Scientists Use Japanese Paper Cutting Art Kirigami To Create Complex Structures

Posted: Feb 25 2017, 3:08pm CST | by , in News | Latest Science News

Scientists use Japanese Paper Cutting Art Kirigami to Create Complex Structures
Credit: Ahmad Rafsanjani/Harvard SEAS

Kirigami is an easy and quick way to manufacture complex structures from completely flat sheets of material

Researchers have already been experimenting with origami-inspired materials that can fold themselves up into programmable shapes and display the ability to bend and curve in order to avoid traditional hardness or rigidness of the materials. However, all that folding requires extensive work to produce the desired results.

By borrowing from kirigami, another ancient Japanese paper craft, researchers at Harvard John A. Paulson School have developed new 3D structures that can change their shape with relative ease and this approach can be applied on many materials.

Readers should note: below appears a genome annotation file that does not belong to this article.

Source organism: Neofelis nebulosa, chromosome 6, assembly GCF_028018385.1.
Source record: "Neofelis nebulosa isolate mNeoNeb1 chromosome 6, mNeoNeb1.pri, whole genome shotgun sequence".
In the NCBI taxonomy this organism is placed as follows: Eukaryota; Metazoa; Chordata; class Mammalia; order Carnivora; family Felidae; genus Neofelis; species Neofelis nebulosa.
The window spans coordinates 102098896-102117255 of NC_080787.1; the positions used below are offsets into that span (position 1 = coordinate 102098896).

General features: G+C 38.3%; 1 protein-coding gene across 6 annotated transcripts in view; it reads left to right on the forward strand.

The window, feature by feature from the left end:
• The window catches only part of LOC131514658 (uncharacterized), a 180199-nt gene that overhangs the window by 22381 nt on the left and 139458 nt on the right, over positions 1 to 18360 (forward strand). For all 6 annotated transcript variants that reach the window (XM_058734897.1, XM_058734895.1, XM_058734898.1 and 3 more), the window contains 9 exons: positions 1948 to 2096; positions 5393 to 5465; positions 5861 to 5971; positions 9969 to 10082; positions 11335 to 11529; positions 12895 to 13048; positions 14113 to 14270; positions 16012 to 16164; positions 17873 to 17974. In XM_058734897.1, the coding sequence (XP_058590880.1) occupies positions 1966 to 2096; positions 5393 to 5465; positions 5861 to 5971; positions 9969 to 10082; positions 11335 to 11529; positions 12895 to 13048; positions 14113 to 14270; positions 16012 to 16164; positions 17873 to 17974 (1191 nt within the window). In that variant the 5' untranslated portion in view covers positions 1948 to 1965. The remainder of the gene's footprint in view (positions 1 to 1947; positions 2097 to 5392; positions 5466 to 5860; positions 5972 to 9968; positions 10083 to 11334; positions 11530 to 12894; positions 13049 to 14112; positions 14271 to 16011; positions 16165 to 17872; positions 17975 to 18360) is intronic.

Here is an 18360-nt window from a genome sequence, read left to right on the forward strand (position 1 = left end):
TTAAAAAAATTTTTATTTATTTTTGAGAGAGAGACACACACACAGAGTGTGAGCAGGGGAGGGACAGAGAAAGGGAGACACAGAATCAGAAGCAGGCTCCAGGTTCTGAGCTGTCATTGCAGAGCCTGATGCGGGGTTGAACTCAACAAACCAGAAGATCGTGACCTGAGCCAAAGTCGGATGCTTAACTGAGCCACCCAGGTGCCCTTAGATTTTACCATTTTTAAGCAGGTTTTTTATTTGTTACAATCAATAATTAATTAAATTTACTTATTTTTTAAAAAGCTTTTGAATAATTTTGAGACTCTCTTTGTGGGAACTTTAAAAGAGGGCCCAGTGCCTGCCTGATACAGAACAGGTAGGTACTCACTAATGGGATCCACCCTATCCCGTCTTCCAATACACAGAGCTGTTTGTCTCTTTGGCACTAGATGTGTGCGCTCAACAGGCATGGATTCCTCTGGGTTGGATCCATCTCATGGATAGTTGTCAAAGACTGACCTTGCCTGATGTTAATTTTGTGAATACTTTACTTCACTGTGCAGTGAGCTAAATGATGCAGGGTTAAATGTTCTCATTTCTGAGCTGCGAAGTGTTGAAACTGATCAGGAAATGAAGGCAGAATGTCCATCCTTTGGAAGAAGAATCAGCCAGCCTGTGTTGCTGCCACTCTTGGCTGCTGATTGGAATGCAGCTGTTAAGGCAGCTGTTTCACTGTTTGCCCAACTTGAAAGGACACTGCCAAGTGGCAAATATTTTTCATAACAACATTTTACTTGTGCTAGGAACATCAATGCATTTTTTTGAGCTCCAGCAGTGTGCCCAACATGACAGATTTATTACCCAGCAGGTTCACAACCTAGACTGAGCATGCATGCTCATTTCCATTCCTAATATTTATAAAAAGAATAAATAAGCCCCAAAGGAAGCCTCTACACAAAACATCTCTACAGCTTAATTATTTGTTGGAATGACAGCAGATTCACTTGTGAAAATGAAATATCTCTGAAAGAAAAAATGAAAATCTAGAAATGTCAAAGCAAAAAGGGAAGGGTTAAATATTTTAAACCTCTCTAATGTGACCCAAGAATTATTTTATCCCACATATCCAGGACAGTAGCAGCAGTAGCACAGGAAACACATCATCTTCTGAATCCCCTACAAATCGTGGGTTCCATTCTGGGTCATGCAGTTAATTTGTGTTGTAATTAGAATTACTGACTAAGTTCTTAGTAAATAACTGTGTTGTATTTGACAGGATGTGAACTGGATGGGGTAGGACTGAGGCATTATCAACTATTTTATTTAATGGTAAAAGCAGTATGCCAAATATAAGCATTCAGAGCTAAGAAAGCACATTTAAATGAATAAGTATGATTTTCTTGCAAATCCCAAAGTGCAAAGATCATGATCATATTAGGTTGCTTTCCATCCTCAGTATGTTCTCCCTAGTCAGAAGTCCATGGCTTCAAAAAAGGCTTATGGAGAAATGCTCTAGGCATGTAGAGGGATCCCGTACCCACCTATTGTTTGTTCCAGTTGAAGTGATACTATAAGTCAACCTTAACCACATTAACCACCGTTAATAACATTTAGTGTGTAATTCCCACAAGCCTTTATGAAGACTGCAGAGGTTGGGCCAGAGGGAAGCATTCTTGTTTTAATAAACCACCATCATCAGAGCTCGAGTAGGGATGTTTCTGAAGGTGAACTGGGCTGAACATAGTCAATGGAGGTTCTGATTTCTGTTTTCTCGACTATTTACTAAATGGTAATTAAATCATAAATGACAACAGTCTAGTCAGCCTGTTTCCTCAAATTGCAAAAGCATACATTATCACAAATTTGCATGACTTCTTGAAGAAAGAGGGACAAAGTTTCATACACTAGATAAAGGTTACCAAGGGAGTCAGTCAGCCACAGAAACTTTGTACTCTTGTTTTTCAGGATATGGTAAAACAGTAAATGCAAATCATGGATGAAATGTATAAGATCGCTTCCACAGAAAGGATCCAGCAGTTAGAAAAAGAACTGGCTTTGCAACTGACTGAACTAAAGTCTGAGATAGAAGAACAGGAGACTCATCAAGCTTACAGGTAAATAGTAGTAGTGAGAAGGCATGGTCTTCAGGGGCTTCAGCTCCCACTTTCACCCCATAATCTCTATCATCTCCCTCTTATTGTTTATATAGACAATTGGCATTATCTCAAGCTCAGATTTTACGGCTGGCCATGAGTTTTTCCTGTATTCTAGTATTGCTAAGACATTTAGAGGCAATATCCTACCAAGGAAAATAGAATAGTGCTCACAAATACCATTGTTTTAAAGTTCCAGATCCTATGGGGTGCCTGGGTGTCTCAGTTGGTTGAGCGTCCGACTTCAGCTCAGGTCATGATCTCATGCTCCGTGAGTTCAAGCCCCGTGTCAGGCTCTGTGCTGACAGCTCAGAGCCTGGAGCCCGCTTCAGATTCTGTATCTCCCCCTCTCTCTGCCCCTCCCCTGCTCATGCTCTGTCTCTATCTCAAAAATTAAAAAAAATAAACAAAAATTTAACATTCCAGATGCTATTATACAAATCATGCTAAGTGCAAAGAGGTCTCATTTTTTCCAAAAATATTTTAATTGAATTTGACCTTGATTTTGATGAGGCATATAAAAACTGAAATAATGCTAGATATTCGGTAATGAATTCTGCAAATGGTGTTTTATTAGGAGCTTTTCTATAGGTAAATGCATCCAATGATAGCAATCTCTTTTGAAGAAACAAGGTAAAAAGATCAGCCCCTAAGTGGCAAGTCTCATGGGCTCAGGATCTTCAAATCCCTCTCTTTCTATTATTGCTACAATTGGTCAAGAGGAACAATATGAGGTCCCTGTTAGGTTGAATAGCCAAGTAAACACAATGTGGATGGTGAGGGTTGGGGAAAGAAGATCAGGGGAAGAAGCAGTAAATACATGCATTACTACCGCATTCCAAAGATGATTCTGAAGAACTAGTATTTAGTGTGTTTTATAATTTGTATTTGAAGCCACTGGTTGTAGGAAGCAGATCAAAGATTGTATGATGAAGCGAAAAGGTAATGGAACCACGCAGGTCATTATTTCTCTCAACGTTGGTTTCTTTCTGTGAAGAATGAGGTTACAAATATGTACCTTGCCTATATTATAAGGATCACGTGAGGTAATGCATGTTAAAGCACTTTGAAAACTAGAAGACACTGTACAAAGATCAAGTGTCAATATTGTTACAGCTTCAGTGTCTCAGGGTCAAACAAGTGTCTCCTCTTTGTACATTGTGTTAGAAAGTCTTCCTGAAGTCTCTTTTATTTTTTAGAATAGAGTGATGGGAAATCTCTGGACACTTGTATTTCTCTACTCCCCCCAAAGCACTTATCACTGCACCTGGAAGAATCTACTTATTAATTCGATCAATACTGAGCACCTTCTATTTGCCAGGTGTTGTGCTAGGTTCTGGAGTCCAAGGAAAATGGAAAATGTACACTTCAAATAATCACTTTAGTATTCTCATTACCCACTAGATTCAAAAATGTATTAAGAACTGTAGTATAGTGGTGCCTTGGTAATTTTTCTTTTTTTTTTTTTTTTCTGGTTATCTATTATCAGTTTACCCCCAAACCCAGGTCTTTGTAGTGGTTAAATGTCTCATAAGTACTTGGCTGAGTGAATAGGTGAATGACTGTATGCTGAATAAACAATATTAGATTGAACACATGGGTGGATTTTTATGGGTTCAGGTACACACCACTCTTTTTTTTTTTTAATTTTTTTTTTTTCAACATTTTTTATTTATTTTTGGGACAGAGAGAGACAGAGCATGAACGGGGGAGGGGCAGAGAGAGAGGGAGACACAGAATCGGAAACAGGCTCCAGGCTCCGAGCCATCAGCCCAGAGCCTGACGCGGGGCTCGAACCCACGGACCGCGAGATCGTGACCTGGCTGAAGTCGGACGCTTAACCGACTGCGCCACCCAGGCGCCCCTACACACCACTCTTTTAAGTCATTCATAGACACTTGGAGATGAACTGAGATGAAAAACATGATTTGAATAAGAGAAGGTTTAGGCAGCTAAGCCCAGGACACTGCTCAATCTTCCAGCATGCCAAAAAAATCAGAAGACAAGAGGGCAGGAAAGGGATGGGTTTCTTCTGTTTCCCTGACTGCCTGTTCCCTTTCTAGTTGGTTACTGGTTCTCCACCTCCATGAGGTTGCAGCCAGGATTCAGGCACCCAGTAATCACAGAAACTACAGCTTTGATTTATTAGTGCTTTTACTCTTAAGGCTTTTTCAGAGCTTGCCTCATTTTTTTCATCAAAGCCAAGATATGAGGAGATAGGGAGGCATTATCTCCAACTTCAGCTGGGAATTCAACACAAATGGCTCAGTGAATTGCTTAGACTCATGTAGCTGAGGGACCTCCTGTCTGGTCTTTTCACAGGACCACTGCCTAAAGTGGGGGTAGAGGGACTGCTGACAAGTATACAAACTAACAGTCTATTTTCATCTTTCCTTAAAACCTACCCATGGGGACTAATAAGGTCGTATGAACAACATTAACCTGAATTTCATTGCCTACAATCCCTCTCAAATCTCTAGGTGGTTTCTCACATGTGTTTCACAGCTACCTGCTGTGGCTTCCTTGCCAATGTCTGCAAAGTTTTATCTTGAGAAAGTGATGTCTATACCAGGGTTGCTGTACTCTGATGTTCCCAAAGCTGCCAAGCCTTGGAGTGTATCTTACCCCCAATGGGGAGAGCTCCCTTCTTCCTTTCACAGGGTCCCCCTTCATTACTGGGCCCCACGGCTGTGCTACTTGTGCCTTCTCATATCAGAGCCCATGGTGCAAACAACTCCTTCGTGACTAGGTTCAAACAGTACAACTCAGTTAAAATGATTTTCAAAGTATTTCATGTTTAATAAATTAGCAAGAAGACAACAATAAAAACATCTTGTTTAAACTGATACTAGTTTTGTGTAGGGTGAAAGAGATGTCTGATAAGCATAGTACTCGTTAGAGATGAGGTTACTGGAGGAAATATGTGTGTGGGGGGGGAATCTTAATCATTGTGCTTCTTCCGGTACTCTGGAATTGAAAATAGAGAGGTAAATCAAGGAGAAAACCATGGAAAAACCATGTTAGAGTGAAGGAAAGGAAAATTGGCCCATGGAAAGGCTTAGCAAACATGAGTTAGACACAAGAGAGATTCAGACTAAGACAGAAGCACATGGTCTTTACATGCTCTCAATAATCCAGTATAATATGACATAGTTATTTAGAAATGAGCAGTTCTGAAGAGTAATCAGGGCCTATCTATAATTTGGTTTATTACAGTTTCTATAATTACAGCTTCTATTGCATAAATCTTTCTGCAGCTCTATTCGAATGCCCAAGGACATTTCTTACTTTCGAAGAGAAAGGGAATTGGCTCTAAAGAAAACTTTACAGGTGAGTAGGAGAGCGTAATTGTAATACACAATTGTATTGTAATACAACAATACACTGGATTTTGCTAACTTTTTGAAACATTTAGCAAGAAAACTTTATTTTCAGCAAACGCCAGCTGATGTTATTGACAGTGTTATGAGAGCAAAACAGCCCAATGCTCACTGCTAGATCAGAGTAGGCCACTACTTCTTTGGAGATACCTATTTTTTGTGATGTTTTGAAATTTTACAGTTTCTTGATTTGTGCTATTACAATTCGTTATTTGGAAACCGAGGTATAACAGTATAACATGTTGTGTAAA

Kirigami comes from the Japanese “kiru” meaning to cut and “kami” meaning paper. The technique involves cutting and folding of the paper rather than solely folding as is the case with origami. By both cutting and stretching, researchers can control mechanical properties of a material and can make temporary deformations permanent.

“We find that applying sufficiently large amounts of stretching, buckling is triggered and results in the formation of a 3D structure comprising a well-organized pattern of mountains and valleys, very similar to popular origami folds such as the Miura-ori.”Lead author Ahmad Rafsanjani from Harvard John A. Paulson School of Engineering and Applied Sciences (SEAS) said in a statement.

Researchers have also demonstrated how a thin sheet can be quickly and easily transformed into a complex foldable structure using kirigami technique.

“This study shows a robust pop-up strategy to manufacture complex morphable structures out of completely flat perforated sheets.” Co-author Katia Bartoldi said.

The study tackles a basic problem with origami technique and can be used to create a wide variety of structures and patterns.

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<a href="/latest_stories/all/all/47" rel="author">Hira Bashir</a>
The latest discoveries in science are the passion of Hira Bashir (). With years of experience, she is able to spot the most interesting new achievements of scientists around the world and cover them in easy to understand reporting.




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